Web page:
In 2014, powered by the Modi wave, the BJP-led NDA had bagged 73 of the 80 seats in Uttar Pradesh, with a little help from ally Apna Dal. This time, it was anticipated that the BJP would suffer significant losses due to anti-incumbency, besides the truly bipolar nature of the contest in which the saffron party was pitted against the formidable caste alliance of the Samajwadi Party (SP), the Bahujan Samaj Party (BSP) and the Rashtriya Lok Dal (RLD), which was perceived to have an edge over it. The NDA, however, managed to bag over 60 seats and its voteshare went up to just below 50 per cent from 41 per cent in 2014.
The BSP’s alliance managed to win 15 seats with a 37.2 per cent voteshare, and the third player, the Congress, just one, with Sonia Gandhi retaining her Rae Bareli seat.
When long- time rivals SP and BSP joined hands last December, burying their grudges, it was touted as the best social coalition to counter the BJP’s growth in the state that is often called the road to Raisina Hill for its key role in deciding the political dispensation at the Centre. While the BSP and the SP contested 38 and 37 seats respectively, ally RLD fought three seats in western UP, its traditional stronghold where it has strong backing of the Jats, the dominant caste group in the region. Yet, say analysts, despite the lack of a ‘Modi wave’ of the 2014 kind, the undercurrents seem to have worked in the BJP’s favour.
“In western as well as eastern UP, there was a consolidation of elite and ‘extremely backward’ caste communities rallying solidly behind Modi, while only the Yadavs among the OBCs and Jatavs among the Dalit castes formed the bedrock of the opposition Mahagathbandhan, besides, of course, the Muslims,” says political analyst Neerja Chowdhury. Most analysts Outlook spoke to argue that there are enough reasons to believe that the alliance worked well on the ground because of the unity and commitment shown by BSP supremo Mayawati and SP chief Akhilesh Yadav, both former UP CMs, throughout the election campaign. This, however, proved insufficient for the alliance to stop the BJP juggernaut.
Political scientist and Asoka University professor Gilles Verniers says the alliance failed to perform to its full potential and suggests the reason could be that the parties focused only on their core base among voters. “What went wrong for the Mahagathbandhan is that it was an alliance of core support bases of the three parties rather than a proposition to all voters. While they concentrated on mobilising their traditional supporters and making sure vote transfers would take place among them, they forgot to mobilise other voters,” says Verniers.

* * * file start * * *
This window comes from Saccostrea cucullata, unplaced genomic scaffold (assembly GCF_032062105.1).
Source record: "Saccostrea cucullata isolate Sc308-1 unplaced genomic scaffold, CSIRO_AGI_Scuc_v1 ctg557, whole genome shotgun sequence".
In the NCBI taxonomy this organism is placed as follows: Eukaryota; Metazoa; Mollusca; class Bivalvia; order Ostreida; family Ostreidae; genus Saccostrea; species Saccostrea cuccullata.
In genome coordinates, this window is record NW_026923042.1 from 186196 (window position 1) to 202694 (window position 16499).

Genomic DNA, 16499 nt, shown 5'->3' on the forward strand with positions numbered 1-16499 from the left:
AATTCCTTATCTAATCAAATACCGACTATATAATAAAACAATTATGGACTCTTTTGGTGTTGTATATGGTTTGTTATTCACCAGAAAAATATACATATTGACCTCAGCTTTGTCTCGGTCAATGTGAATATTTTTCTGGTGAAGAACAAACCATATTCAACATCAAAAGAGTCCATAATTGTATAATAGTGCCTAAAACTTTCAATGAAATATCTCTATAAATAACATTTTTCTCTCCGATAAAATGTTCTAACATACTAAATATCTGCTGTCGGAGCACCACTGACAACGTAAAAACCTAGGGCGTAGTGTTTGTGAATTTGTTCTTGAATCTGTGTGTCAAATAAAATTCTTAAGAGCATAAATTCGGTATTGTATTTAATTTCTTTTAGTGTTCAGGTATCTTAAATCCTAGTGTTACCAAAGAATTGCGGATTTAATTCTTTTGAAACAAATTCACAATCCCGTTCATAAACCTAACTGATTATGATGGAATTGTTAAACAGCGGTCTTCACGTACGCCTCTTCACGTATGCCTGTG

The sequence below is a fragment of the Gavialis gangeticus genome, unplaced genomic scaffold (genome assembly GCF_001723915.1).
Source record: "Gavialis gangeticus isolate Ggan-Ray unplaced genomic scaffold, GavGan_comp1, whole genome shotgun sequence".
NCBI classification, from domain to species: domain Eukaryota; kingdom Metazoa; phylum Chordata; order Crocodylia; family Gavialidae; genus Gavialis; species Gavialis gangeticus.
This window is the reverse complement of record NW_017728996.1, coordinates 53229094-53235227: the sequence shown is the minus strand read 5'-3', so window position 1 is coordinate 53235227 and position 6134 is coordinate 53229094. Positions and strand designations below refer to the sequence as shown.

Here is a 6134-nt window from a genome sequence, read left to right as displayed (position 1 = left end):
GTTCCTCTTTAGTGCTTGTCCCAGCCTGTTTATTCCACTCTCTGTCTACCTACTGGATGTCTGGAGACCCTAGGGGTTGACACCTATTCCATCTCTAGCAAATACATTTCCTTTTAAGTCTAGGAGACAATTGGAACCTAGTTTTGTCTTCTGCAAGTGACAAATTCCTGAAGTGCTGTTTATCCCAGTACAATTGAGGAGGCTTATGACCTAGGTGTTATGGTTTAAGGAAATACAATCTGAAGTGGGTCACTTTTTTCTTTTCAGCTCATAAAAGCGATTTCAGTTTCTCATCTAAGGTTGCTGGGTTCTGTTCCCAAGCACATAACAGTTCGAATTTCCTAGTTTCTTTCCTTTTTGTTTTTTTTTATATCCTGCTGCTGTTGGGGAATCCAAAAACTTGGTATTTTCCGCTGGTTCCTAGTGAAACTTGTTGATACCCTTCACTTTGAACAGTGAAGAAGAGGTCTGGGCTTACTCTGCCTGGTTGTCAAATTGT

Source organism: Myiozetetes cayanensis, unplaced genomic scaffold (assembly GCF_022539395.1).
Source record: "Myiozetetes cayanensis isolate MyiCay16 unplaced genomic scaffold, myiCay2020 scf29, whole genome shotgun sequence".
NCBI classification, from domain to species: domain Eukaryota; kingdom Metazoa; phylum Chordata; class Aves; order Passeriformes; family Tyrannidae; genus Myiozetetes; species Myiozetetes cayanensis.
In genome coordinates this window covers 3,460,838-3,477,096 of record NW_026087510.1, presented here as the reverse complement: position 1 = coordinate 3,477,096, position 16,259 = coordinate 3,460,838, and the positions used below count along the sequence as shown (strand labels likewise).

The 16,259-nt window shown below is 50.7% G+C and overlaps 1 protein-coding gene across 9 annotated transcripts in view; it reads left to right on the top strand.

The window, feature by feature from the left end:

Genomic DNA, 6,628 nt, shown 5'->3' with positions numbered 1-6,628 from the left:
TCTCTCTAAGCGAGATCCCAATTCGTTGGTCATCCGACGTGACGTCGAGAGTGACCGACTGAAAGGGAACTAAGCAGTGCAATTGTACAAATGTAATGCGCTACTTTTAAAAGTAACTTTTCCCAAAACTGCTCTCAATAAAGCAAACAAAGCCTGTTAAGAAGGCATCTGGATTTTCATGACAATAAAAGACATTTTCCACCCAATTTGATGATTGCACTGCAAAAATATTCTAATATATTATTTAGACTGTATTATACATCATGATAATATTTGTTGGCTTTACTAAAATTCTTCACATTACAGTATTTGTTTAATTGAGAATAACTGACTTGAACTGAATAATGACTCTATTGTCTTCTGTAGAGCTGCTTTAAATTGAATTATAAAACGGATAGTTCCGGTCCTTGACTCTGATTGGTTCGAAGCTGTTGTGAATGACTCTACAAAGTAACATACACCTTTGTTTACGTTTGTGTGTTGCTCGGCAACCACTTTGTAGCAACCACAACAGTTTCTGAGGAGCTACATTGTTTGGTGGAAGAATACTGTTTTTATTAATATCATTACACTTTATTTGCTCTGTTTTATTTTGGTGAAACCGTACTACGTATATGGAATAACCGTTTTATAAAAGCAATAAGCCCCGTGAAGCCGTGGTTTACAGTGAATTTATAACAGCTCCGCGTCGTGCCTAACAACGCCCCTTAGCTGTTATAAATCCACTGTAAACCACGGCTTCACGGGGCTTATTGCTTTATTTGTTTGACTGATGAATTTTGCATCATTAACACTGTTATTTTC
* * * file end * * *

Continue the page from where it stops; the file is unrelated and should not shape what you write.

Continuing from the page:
It was expected that the two castes at the core of the alliance—Jatavs and Yadavs—would rally behind the BSP and the SP, respectively, and the strong Muslim support would add muscle to the alliance. Analysts also argue that counter-mobilisation of non-Yadav OBCs and non-Jatav Dalits in alliance with the elite castes could have taken place against the SP-BSP alliance. “I believe one reason for the BJP’s success could be that young Jatavs and Yadavs have crossed over to the Modi camp,” says Chowdhury.
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Many believe the BJP’s aggressive campaign on the Balakot airstrikes and the general theme of national security also worked for the party, which focused much of its energy on Modi, while continuing its attack on the inability of the Mahagathbandhan to project a prime ministerial candidate. Analysts also point out that caste arithmetic apart, the alliance lacked direction in terms of policy.
Political observers also feel that though the SP-BSP-RLD combine looked viable on paper, the parties failed to convey that message to the non-Jatav, non-Yadav and non-Muslim voters. Some say they played into the hands of the BJP, which labels the alliance as one of Jatavs, Muslims and Yadavs alone. Even after the alliance had been formed, apprehensions had remained about how smooth would be the transfer of votes from the BSP to the SP and vice versa. However, Verniers dismisses such concerns. “The vote transfers probably largely happened, although the SP candidates put up a poorer performance than that of the BSP candidates. “This suggests that the SP lost some supporters along the way. But the major reason for the defeat was their inability to mobilise beyond their traditional voter bases,” he says.
Though the entry of the Congress’s Priyanka Gandhi in the political landscape created ripples in the political landscape, the results show that the grand old party failed to make any mark in the highly competitive election. With Congress president Rahul Gandhi conceding defeat to BJP leader Smriti Irani (picture above) in Amethi, the party’s rout was near-complete in India’s most populous state. “Priyanka made no impact on the fate of her party. It’s the Congress’s worst performance ever,” says Vernier.